The second alternative calls for constructing a 15-foot-high dune and 90-foot-wide beach berm; a berm, according to the Army Corps, refers to a wide, flat sandy beach, essentially where beachgoers lay their towels. Because of the width required, it would likely involve real estate requirements, like pushing back motels, that could drive up the initial costs.

The third option calls for constructing just a 90-foot-wide beach berm. The fourth would construct a 15-foot-high dune—considered “armored” because it would have a seawall within it—and a 35-foot-wide beach berm. The fifth option, considered unlikely, calls for building a 15-foot-high dune, a 90-foot-wide beach berm, and groins that taper off to manage sand movement.

Ms. Quigley said that letting the Army Corps continue studying “completely unviable” options would be a waste of time and money.

Mr. Wilkinson claimed that the Army Corps said the town was being unrealistic to believe relocation—an option that would involve real estate requirements like condemning motels—was a real option. At an Army Corps presentation late last month, it was Mr. Wilkinson who told the Corps that tourists stay in Montauk to see the ocean, not the woods.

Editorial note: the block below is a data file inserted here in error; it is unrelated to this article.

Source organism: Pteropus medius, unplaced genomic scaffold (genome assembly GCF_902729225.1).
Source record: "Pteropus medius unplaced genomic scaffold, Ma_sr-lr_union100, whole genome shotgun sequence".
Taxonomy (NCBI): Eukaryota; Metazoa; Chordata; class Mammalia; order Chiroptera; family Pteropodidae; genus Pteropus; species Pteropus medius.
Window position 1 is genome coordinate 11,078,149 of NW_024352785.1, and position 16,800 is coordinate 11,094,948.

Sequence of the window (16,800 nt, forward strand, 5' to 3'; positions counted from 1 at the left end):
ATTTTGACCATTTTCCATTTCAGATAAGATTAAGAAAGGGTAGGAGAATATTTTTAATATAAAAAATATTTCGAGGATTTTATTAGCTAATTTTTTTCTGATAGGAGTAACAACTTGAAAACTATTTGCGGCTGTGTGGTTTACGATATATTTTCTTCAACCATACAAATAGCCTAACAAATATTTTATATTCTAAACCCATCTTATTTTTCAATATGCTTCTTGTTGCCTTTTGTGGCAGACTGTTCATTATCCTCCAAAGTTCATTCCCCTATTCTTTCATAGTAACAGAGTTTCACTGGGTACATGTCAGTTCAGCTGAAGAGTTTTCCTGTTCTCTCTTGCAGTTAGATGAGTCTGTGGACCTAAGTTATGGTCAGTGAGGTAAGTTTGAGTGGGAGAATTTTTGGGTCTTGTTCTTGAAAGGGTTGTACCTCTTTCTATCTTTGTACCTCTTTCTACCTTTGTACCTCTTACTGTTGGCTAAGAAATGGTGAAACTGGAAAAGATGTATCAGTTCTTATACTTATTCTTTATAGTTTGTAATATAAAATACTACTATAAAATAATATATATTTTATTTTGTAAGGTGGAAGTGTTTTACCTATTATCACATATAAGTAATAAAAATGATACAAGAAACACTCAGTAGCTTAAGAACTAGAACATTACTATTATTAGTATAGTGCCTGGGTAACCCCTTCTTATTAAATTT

“I didn’t hear the Corps say that,” Mr. Van Scoyoc said.

“Well then you should open up your ears,” Mr. Wilkinson quipped and pushed for a vote again.

Ms. Overby, who voiced many objections but eventually voted in favor of the resolution, said she would like the town to ask the Army Corps to reconsider including Ditch Plains in the project, an idea that she said has a lot of support but was rejected by the Corps.

She also pointed out that because the walk-on was introduced so late, the public did not get a chance to see the resolution.

“This is continuing the kind of closed-door negotiations that go on,” she said, to which Ms. Quigley responded that Ms. Overby was being “unfair and tacky.” Ms. Quigley stressed that there was nothing surprising in the resolution.

At one point, Mr. Van Scoyoc made a motion to have the Army Corps continue considering the other options, which Ms. Overby seconded, but the Republicans all opposed.